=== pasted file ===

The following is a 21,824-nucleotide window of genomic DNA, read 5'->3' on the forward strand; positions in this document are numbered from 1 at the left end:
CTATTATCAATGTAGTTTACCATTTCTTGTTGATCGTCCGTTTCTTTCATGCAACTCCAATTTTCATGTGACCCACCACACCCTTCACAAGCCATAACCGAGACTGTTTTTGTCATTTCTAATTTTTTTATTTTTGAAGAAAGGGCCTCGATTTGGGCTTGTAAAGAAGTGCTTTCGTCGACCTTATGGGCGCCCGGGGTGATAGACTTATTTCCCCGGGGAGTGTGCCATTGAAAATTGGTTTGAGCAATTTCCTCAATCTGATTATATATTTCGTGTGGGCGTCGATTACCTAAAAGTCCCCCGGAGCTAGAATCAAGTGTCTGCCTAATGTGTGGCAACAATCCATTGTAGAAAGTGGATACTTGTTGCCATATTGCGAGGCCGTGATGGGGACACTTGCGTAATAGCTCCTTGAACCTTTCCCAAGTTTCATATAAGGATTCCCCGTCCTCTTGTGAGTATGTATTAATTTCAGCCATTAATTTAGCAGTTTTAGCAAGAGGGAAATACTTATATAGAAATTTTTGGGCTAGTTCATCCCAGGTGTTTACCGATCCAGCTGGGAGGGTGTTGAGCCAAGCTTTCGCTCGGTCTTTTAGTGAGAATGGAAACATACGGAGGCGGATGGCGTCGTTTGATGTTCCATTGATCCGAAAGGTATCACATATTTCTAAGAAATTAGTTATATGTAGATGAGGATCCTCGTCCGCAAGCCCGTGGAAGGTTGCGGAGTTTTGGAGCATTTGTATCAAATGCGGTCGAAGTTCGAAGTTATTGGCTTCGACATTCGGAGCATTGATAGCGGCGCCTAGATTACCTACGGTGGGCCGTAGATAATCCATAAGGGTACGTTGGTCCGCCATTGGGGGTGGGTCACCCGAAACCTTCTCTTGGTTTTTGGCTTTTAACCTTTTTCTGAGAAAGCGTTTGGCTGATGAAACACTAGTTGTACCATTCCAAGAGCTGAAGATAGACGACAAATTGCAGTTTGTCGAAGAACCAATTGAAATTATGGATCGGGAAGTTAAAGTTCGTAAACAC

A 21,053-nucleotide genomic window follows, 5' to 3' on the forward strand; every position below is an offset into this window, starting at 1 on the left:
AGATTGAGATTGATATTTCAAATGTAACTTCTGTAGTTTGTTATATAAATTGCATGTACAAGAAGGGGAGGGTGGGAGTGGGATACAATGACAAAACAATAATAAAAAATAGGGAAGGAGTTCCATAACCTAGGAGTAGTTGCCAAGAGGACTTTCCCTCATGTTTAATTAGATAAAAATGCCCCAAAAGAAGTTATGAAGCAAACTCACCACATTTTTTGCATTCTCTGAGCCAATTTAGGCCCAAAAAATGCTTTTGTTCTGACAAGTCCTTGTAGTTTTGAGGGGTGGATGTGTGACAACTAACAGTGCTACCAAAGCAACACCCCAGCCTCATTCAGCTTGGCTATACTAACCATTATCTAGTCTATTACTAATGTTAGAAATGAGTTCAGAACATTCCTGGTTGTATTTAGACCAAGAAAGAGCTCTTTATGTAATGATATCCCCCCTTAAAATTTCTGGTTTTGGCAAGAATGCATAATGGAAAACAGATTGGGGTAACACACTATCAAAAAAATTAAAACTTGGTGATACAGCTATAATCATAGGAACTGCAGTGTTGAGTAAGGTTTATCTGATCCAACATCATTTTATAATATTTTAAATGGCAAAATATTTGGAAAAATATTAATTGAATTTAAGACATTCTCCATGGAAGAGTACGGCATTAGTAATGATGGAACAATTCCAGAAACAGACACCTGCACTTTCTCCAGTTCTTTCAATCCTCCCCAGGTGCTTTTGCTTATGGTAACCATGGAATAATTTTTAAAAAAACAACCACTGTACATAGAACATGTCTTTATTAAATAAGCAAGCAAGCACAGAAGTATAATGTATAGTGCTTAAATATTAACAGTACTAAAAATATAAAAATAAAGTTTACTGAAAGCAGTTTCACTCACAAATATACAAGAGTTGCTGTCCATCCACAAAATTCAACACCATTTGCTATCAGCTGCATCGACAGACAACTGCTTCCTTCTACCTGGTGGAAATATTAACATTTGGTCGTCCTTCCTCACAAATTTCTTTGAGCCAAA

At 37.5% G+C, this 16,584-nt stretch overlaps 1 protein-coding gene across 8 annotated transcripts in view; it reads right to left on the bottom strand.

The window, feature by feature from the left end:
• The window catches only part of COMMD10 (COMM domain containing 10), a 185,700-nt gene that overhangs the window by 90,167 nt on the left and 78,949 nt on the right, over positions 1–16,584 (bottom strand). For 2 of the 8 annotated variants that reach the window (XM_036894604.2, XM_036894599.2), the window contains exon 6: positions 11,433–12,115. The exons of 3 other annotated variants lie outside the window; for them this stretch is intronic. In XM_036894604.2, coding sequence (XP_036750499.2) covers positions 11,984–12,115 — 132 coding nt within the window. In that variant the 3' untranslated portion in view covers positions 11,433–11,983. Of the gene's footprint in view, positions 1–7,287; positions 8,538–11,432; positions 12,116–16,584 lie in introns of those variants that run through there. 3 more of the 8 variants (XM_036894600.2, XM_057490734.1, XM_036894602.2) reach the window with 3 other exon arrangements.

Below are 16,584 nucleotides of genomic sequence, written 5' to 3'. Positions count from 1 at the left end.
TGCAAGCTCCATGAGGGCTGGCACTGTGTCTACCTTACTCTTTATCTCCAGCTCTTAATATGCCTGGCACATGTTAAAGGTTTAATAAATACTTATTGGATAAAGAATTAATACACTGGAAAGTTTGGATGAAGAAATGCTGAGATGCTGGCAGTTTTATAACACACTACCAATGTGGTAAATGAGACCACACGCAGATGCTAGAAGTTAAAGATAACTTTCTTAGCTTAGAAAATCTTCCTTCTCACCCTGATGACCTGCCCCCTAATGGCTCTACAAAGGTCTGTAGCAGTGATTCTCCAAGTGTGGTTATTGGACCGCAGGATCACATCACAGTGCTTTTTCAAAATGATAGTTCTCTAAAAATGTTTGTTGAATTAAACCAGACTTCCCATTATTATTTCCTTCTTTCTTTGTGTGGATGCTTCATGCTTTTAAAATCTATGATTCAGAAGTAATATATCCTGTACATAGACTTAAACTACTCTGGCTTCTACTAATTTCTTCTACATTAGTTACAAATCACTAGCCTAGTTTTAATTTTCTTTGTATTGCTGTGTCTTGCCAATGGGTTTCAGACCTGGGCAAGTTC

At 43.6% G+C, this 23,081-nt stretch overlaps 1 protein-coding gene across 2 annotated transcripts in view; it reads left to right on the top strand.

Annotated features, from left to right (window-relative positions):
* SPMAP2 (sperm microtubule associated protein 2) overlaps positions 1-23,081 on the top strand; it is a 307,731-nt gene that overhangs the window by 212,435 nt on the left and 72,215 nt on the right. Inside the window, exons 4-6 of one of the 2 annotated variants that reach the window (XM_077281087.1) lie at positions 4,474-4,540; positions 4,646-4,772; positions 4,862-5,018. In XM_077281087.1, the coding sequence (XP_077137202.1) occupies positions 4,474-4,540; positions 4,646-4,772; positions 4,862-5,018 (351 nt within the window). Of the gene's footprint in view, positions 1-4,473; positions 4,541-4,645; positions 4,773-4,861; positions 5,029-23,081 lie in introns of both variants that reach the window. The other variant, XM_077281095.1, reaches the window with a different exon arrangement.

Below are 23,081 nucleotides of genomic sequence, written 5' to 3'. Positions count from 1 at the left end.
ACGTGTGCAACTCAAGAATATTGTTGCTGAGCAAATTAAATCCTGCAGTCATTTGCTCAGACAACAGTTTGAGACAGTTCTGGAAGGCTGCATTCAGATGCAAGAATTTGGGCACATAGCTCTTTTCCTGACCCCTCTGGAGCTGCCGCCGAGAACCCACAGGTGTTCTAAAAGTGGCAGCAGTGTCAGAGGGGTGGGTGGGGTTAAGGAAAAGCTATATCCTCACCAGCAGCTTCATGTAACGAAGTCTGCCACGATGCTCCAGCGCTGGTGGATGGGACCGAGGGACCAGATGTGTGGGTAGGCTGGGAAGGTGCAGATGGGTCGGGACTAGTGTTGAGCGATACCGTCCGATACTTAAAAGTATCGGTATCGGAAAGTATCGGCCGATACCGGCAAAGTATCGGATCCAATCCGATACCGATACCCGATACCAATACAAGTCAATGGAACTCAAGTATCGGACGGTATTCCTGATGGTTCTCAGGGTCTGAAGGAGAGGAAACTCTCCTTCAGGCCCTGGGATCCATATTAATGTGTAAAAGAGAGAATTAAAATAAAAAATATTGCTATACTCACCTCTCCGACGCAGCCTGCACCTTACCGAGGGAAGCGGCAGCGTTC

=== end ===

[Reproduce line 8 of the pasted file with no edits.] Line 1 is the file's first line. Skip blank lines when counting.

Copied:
Below are 16,584 nucleotides of genomic sequence, written 5' to 3'. Positions count from 1 at the left end.